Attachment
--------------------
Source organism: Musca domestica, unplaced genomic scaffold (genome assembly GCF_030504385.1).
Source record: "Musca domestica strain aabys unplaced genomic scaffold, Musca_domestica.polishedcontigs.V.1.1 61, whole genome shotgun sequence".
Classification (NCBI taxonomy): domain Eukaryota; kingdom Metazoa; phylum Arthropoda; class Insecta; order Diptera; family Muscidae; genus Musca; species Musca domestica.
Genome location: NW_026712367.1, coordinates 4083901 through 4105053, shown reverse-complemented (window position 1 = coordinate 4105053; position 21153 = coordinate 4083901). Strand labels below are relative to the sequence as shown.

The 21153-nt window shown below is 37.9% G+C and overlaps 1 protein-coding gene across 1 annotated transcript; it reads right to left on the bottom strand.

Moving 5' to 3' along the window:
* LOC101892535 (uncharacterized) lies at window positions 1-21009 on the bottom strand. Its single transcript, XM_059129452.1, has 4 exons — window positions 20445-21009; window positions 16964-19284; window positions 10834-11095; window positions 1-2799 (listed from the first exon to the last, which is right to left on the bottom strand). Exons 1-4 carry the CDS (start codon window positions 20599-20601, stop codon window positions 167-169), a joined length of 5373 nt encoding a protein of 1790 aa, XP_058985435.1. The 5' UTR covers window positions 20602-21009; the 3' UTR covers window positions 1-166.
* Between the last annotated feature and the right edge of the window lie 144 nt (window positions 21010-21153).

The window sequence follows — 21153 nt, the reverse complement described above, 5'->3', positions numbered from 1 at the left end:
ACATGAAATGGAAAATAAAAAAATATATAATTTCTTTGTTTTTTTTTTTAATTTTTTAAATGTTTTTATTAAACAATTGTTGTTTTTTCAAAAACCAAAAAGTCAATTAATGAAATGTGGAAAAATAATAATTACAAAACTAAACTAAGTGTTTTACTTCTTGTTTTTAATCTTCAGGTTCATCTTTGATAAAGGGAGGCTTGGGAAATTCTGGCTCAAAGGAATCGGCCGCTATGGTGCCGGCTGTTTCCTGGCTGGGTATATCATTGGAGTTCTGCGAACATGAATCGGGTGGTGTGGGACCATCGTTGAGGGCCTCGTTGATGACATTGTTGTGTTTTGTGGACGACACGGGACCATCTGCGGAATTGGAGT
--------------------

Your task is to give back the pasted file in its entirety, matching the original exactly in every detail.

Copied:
Source organism: Musca domestica, unplaced genomic scaffold (genome assembly GCF_030504385.1).
Source record: "Musca domestica strain aabys unplaced genomic scaffold, Musca_domestica.polishedcontigs.V.1.1 61, whole genome shotgun sequence".
Classification (NCBI taxonomy): domain Eukaryota; kingdom Metazoa; phylum Arthropoda; class Insecta; order Diptera; family Muscidae; genus Musca; species Musca domestica.
Genome location: NW_026712367.1, coordinates 4083901 through 4105053, shown reverse-complemented (window position 1 = coordinate 4105053; position 21153 = coordinate 4083901). Strand labels below are relative to the sequence as shown.

The 21153-nt window shown below is 37.9% G+C and overlaps 1 protein-coding gene across 1 annotated transcript; it reads right to left on the bottom strand.

Moving 5' to 3' along the window:
* LOC101892535 (uncharacterized) lies at window positions 1-21009 on the bottom strand. Its single transcript, XM_059129452.1, has 4 exons — window positions 20445-21009; window positions 16964-19284; window positions 10834-11095; window positions 1-2799 (listed from the first exon to the last, which is right to left on the bottom strand). Exons 1-4 carry the CDS (start codon window positions 20599-20601, stop codon window positions 167-169), a joined length of 5373 nt encoding a protein of 1790 aa, XP_058985435.1. The 5' UTR covers window positions 20602-21009; the 3' UTR covers window positions 1-166.
* Between the last annotated feature and the right edge of the window lie 144 nt (window positions 21010-21153).

The window sequence follows — 21153 nt, the reverse complement described above, 5'->3', positions numbered from 1 at the left end:
ACATGAAATGGAAAATAAAAAAATATATAATTTCTTTGTTTTTTTTTTTAATTTTTTAAATGTTTTTATTAAACAATTGTTGTTTTTTCAAAAACCAAAAAGTCAATTAATGAAATGTGGAAAAATAATAATTACAAAACTAAACTAAGTGTTTTACTTCTTGTTTTTAATCTTCAGGTTCATCTTTGATAAAGGGAGGCTTGGGAAATTCTGGCTCAAAGGAATCGGCCGCTATGGTGCCGGCTGTTTCCTGGCTGGGTATATCATTGGAGTTCTGCGAACATGAATCGGGTGGTGTGGGACCATCGTTGAGGGCCTCGTTGATGACATTGTTGTGTTTTGTGGACGACACGGGACCATCTGCGGAATTGGAGT